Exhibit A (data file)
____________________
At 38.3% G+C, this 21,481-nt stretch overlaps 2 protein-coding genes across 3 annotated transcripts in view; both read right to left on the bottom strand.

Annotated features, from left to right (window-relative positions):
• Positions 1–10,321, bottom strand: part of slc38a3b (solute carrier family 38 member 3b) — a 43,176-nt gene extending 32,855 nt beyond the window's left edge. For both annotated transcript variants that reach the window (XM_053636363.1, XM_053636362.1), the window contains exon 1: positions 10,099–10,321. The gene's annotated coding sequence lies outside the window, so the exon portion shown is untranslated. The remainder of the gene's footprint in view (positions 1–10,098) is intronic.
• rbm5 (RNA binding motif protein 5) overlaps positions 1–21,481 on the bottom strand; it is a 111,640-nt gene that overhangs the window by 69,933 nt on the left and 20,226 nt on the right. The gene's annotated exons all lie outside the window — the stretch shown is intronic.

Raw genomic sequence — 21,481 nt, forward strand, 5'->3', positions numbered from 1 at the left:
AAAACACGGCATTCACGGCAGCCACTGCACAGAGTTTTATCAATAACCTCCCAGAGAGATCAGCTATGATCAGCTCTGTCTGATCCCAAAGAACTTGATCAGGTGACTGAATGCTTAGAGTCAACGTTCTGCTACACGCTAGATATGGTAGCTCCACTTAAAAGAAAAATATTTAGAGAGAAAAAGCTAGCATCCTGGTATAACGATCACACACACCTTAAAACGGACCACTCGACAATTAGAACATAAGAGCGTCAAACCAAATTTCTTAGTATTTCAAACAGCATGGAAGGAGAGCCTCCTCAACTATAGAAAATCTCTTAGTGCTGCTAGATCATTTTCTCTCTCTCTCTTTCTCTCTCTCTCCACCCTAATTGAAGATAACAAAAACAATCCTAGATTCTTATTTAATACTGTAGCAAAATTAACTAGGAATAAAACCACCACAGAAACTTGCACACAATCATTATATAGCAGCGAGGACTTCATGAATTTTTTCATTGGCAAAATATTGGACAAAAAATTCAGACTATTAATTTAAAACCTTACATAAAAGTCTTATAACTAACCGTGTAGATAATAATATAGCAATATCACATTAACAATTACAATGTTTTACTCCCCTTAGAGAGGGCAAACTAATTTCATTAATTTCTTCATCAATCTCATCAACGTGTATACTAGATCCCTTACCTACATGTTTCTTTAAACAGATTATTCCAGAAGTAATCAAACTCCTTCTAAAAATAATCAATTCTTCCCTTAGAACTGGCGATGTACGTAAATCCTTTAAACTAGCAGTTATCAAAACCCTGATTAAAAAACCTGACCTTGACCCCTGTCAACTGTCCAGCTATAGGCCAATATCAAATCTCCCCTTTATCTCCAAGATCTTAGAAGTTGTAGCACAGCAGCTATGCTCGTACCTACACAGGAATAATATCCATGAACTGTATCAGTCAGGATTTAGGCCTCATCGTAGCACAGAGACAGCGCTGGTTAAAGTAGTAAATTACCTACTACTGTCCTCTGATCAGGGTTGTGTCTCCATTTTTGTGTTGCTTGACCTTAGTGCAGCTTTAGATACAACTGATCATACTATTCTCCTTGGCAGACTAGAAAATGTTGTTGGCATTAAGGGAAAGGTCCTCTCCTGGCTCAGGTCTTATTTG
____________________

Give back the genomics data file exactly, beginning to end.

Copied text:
At 38.3% G+C, this 21,481-nt stretch overlaps 2 protein-coding genes across 3 annotated transcripts in view; both read right to left on the bottom strand.

Annotated features, from left to right (window-relative positions):
• Positions 1–10,321, bottom strand: part of slc38a3b (solute carrier family 38 member 3b) — a 43,176-nt gene extending 32,855 nt beyond the window's left edge. For both annotated transcript variants that reach the window (XM_053636363.1, XM_053636362.1), the window contains exon 1: positions 10,099–10,321. The gene's annotated coding sequence lies outside the window, so the exon portion shown is untranslated. The remainder of the gene's footprint in view (positions 1–10,098) is intronic.
• rbm5 (RNA binding motif protein 5) overlaps positions 1–21,481 on the bottom strand; it is a 111,640-nt gene that overhangs the window by 69,933 nt on the left and 20,226 nt on the right. The gene's annotated exons all lie outside the window — the stretch shown is intronic.

Raw genomic sequence — 21,481 nt, forward strand, 5'->3', positions numbered from 1 at the left:
AAAACACGGCATTCACGGCAGCCACTGCACAGAGTTTTATCAATAACCTCCCAGAGAGATCAGCTATGATCAGCTCTGTCTGATCCCAAAGAACTTGATCAGGTGACTGAATGCTTAGAGTCAACGTTCTGCTACACGCTAGATATGGTAGCTCCACTTAAAAGAAAAATATTTAGAGAGAAAAAGCTAGCATCCTGGTATAACGATCACACACACCTTAAAACGGACCACTCGACAATTAGAACATAAGAGCGTCAAACCAAATTTCTTAGTATTTCAAACAGCATGGAAGGAGAGCCTCCTCAACTATAGAAAATCTCTTAGTGCTGCTAGATCATTTTCTCTCTCTCTCTTTCTCTCTCTCTCCACCCTAATTGAAGATAACAAAAACAATCCTAGATTCTTATTTAATACTGTAGCAAAATTAACTAGGAATAAAACCACCACAGAAACTTGCACACAATCATTATATAGCAGCGAGGACTTCATGAATTTTTTCATTGGCAAAATATTGGACAAAAAATTCAGACTATTAATTTAAAACCTTACATAAAAGTCTTATAACTAACCGTGTAGATAATAATATAGCAATATCACATTAACAATTACAATGTTTTACTCCCCTTAGAGAGGGCAAACTAATTTCATTAATTTCTTCATCAATCTCATCAACGTGTATACTAGATCCCTTACCTACATGTTTCTTTAAACAGATTATTCCAGAAGTAATCAAACTCCTTCTAAAAATAATCAATTCTTCCCTTAGAACTGGCGATGTACGTAAATCCTTTAAACTAGCAGTTATCAAAACCCTGATTAAAAAACCTGACCTTGACCCCTGTCAACTGTCCAGCTATAGGCCAATATCAAATCTCCCCTTTATCTCCAAGATCTTAGAAGTTGTAGCACAGCAGCTATGCTCGTACCTACACAGGAATAATATCCATGAACTGTATCAGTCAGGATTTAGGCCTCATCGTAGCACAGAGACAGCGCTGGTTAAAGTAGTAAATTACCTACTACTGTCCTCTGATCAGGGTTGTGTCTCCATTTTTGTGTTGCTTGACCTTAGTGCAGCTTTAGATACAACTGATCATACTATTCTCCTTGGCAGACTAGAAAATGTTGTTGGCATTAAGGGAAAGGTCCTCTCCTGGCTCAGGTCTTATTTG